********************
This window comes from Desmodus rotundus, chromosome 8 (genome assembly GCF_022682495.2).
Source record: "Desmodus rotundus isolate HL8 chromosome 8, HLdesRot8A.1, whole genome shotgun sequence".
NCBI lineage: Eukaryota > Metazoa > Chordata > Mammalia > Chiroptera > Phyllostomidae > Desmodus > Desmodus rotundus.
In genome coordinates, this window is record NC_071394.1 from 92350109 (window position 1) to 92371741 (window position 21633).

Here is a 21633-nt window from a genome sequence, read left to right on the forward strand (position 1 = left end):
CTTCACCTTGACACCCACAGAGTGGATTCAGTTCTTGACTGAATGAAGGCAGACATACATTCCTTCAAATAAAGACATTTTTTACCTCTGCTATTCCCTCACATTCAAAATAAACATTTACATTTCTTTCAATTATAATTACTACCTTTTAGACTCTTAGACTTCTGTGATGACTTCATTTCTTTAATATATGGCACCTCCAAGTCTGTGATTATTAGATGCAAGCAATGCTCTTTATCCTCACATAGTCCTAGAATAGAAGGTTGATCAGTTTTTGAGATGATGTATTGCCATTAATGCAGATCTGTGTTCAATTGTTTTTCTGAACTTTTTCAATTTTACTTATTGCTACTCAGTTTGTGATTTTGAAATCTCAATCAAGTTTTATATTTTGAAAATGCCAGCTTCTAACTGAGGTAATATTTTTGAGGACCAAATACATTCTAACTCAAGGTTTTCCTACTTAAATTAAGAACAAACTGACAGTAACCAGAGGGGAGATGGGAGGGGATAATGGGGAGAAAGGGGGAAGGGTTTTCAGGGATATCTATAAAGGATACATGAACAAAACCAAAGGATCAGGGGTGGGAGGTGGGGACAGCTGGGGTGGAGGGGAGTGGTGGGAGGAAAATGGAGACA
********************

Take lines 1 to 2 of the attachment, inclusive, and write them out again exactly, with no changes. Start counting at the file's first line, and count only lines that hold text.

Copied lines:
This window comes from Desmodus rotundus, chromosome 8 (genome assembly GCF_022682495.2).
Source record: "Desmodus rotundus isolate HL8 chromosome 8, HLdesRot8A.1, whole genome shotgun sequence".